The Protect our ABC (#ourABC) campaign run by the GetUp! company has established this many signatories. Fuelled by the imminent cuts to the public broadcaster the mobilisation of this campaign has been predominately online. While this seems like a phenomenal amount of support, what does this number actually mean? Does it really represent the level of support for the campaign or is it just another example of an increasingly ‘Clicktivist’ society.
Clicktivism at its core is the use of social media to disseminate a message to a wide audience. The ease and pace of this transference makes it ideal for activist movements. The two most notable Clicktivist campaigns are Kony 2012 and Occupy Wall Street. Fronted by pseudo marketing companies these campaigns gained notoriety through a two layered approach, both online and physical. The question that this successful approach garners for the protect our ABC campaign is,
Can it create change without a physical presence?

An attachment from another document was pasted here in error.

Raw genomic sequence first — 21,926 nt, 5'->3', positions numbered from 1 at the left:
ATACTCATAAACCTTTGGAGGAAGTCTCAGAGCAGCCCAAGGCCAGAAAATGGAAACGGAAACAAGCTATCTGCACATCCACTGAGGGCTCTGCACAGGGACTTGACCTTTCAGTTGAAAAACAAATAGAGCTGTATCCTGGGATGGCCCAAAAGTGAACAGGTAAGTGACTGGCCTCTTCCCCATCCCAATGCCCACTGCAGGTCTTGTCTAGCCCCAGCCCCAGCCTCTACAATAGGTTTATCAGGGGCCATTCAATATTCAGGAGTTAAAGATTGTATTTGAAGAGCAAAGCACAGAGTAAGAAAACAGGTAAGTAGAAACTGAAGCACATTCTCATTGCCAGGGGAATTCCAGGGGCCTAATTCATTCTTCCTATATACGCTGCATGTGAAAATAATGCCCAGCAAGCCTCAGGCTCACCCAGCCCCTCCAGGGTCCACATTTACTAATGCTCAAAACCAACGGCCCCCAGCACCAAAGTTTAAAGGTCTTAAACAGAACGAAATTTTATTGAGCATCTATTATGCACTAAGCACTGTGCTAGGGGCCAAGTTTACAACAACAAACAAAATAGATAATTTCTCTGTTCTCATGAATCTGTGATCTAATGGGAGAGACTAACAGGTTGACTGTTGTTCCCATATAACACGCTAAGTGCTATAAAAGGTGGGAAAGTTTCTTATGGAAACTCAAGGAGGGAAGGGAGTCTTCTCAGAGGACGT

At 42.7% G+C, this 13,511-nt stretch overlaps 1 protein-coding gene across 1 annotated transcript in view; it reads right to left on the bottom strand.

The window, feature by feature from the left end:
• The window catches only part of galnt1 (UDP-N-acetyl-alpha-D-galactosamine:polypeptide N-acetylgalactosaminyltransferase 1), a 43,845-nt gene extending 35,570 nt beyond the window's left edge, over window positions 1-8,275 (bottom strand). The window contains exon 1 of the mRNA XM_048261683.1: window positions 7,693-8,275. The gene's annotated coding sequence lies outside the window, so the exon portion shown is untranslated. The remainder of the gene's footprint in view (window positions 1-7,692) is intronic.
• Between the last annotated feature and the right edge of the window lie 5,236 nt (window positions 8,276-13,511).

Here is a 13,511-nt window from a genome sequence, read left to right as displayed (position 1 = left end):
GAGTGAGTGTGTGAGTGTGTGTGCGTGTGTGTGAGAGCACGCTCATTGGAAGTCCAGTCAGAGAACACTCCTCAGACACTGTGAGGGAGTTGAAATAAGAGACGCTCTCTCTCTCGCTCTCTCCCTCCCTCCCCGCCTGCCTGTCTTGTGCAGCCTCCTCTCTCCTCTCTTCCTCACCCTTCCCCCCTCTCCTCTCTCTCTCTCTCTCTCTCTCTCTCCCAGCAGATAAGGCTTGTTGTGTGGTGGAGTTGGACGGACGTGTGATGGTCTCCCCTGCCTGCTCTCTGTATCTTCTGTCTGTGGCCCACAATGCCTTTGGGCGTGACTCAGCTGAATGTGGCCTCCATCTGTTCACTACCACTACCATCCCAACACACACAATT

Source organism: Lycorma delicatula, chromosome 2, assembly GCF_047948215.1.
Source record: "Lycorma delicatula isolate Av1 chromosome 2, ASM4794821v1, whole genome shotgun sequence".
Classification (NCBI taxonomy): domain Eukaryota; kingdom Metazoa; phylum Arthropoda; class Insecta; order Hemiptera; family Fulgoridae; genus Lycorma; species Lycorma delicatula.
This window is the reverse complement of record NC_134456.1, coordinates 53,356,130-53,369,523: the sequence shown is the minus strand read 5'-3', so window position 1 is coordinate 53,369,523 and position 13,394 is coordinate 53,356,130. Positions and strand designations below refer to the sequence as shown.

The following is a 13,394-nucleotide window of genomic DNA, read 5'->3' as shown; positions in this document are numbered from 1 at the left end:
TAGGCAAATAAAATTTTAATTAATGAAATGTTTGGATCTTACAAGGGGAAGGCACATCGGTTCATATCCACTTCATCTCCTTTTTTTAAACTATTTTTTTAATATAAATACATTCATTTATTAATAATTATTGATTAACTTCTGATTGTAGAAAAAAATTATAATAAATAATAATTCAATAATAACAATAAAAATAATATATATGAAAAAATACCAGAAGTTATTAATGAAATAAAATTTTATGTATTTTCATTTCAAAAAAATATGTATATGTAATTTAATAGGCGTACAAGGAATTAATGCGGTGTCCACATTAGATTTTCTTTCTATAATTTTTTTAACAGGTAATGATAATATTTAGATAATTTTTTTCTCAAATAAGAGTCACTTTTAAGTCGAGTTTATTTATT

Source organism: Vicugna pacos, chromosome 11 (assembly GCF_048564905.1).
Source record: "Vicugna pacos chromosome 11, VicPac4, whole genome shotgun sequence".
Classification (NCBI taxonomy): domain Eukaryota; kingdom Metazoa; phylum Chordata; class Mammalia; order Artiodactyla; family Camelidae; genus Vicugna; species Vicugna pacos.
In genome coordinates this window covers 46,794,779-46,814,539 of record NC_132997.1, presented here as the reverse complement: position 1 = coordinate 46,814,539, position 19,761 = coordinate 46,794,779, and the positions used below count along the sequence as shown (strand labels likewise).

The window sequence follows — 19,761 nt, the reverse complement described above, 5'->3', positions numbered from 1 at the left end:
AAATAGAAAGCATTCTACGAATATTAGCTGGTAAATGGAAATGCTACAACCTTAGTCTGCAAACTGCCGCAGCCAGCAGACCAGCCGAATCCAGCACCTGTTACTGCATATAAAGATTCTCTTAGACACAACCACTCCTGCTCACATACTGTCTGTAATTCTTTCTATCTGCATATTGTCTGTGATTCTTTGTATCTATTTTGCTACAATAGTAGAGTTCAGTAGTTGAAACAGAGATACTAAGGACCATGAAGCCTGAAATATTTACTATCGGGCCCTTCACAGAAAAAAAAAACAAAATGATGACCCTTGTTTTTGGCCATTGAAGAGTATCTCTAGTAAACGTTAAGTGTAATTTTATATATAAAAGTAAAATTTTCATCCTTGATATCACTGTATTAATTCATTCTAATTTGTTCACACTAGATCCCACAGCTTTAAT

While the twitter hashtag shows that there is a certain level of physical activism, the level is nowhere near that of other successful campaigns. In fact it was dwarfed by the opportunistic demonstration shown by students on the television programme Q&A in regards to the deregulation of universities in Australia.
This display gained mass attention, particularly on social media and will continue to anchor this campaign. It will also continue to give this campaign a reference point, similar to a ‘make Kony famous’ or a ‘we are the 99%’ both catch cries of the aforementioned campaigns.
Time will tell through the Federal Budget whether this campaign was a success or not. However the plight of the clicktivist will continue. While online campaigning is now a necessity, it also seems an embodiment of this ideal is crucial to its success.